From China to Canada

How important is legal recognition of same-sex marriage to Chinese LGBT folks?

From China to Canada

In May 2019, Taiwan legalized same-sex marriage, marking it the first jurisdiction in Asia endorsing same-sex marriage and giving hope to other Chinese societies with significant influences of Confucianism such as mainland China. This landmark movement for LGBT rights in Asia serves as an example to rebut the idea that homosexuality is a western concept that has no place in Chinese societies.

Following Taiwan’s success, China’s LGBT community recently pushed China’s top legislative body to legalize same-sex marriage in its new Civil Code. Unsurprisingly, same-sex marriage did not make its way into China’s new Civil Code, which will come into effect in January 2021. This news, however, is not devastating for LGBT folks who understand that a change in state law would not necessarily translate into a positive change in their daily lives.

While some LGBT activists in China have been fighting for marriage equality for a long time, Chinese LGBT folks have relatively low interest in securing marriage rights. For most queer women I met in China, the pressure to enter a heterosexual marriage is the greatest source of stress. Chinese LGBT folks have developed various strategies over the years to cope with a hostile society that attaches stigmas to unmarried individuals. Some lesbians and gay men marry each other to protect themselves from legal and social discriminations against unmarried individuals and sexual minorities.

The lack of interest in marriage equality primarily results from the fact that marriage and kinship are considered to be closely related in Chinese societies. Entering into heterosexual marriage does not indicate an unquestioning embrace of heterosexual marriage per se; instead it reveals queer individuals’ effort to preserve familial and community relationships. This close linkage between kinship and marriage leaves me worrying about Chinese LGBT folks who live in so-called queer-friendly countries such as Canada.

While Canada is celebrating and proud of the legal recognition of same-sex marriage, little attention has been paid to the experience of LGBT folks who are greatly influenced by the cultural expectation to link marriage with kinship. It is highly possible that some of them are caught between the Canadian value of diversity and the Chinese value of “fitting in.” The latter is often further reinforced by the strong desire to fulfill filial piety, a central value of family life and a lynchpin for social orders for many Chinese that requires the younger generation to take care of the older generation physically and emotionally. This identity struggle could lead to devastating consequences for some LGBT folks. Nevertheless, the struggle among these LGBT folks is often “invisible” in Canada, as it appears on the surface that their right to marry is secured because of the acknowledgement of same-sex marriage in the Canadian legal system.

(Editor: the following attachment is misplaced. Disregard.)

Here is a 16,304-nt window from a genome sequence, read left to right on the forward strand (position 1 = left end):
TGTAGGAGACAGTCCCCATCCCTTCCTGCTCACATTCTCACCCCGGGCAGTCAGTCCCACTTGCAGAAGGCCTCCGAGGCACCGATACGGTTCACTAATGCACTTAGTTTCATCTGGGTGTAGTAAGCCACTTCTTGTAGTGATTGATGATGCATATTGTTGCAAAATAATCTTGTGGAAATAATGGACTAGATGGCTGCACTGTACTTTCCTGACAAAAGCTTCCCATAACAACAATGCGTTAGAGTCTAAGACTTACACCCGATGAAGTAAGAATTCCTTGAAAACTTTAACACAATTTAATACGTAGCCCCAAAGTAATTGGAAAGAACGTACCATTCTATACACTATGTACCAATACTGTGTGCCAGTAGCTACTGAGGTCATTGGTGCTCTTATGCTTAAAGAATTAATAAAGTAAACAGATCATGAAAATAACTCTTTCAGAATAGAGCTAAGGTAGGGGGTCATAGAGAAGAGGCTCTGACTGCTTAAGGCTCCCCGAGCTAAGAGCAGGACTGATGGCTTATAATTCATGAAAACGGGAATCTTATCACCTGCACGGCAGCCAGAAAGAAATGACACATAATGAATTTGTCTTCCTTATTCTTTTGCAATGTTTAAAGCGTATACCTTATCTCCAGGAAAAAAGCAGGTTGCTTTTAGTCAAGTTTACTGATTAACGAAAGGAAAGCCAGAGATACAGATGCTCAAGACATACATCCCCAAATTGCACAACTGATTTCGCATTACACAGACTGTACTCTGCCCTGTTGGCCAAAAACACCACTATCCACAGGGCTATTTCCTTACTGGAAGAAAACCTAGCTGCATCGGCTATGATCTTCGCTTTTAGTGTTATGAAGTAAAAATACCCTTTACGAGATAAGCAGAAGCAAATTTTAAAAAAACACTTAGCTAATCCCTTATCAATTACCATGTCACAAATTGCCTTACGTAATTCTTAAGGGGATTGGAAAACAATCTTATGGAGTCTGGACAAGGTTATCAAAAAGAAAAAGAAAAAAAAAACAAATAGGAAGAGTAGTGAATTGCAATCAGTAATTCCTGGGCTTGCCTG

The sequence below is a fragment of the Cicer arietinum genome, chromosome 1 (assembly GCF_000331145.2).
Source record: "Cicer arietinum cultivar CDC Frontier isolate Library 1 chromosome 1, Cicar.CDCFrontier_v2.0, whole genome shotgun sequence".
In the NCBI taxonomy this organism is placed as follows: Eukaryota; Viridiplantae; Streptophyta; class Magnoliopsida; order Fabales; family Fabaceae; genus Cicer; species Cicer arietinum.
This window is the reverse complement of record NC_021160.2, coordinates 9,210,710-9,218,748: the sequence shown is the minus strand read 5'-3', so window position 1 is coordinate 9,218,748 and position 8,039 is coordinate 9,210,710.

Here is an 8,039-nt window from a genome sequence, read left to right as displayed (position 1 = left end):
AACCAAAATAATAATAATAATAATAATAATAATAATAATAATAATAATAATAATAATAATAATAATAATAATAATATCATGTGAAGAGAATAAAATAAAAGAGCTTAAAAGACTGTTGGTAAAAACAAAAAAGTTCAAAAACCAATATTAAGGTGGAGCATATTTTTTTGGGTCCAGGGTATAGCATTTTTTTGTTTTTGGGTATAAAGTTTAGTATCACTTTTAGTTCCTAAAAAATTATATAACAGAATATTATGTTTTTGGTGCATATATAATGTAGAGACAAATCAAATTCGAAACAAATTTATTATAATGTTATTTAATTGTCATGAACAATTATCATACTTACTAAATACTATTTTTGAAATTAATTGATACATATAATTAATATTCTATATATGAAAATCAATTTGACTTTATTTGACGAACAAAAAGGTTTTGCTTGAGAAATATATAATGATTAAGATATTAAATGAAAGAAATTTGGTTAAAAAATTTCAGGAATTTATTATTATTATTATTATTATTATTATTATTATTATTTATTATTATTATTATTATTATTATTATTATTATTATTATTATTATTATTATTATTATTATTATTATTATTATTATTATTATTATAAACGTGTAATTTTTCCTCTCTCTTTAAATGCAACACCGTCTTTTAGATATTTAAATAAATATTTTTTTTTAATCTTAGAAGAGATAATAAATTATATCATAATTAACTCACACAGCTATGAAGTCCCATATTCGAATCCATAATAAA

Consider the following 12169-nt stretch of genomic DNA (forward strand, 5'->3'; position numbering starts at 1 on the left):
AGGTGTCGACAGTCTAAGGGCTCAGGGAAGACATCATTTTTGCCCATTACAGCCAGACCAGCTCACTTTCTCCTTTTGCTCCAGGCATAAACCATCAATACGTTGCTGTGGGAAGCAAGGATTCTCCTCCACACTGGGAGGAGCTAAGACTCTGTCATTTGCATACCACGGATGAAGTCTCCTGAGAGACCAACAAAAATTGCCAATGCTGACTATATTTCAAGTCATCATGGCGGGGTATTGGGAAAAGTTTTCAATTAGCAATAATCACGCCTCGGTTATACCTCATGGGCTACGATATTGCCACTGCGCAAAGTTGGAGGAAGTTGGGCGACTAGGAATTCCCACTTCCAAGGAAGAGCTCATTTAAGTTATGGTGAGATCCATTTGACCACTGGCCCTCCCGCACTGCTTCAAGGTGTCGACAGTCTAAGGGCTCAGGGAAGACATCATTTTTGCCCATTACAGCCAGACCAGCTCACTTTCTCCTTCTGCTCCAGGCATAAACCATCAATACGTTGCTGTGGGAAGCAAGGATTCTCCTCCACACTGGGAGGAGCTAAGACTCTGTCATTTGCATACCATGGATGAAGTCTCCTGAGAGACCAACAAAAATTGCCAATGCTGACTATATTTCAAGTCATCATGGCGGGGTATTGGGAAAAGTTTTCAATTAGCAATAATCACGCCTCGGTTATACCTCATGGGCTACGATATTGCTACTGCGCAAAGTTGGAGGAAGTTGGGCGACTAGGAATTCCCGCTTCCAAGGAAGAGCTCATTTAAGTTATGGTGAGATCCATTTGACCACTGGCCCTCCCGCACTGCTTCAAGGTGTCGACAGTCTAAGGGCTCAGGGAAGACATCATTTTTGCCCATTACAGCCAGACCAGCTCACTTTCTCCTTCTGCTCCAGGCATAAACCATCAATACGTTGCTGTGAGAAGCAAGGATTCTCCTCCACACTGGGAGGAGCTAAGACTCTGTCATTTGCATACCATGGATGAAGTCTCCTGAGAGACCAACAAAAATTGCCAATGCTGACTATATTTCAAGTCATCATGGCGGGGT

Although I admire the important work done by LGBT activists to advocate for marriage equality in China and elsewhere, this short piece aims to reiterate the fact that legal recognition of same-sex marriage may have different impacts on people with diverse backgrounds. Without more attention to how state law’s acknowledgement of same-sex marriage interacts with other layers of social ordering that are important to the individual involved, marriage equality is a romanticized assumption rather than a fact.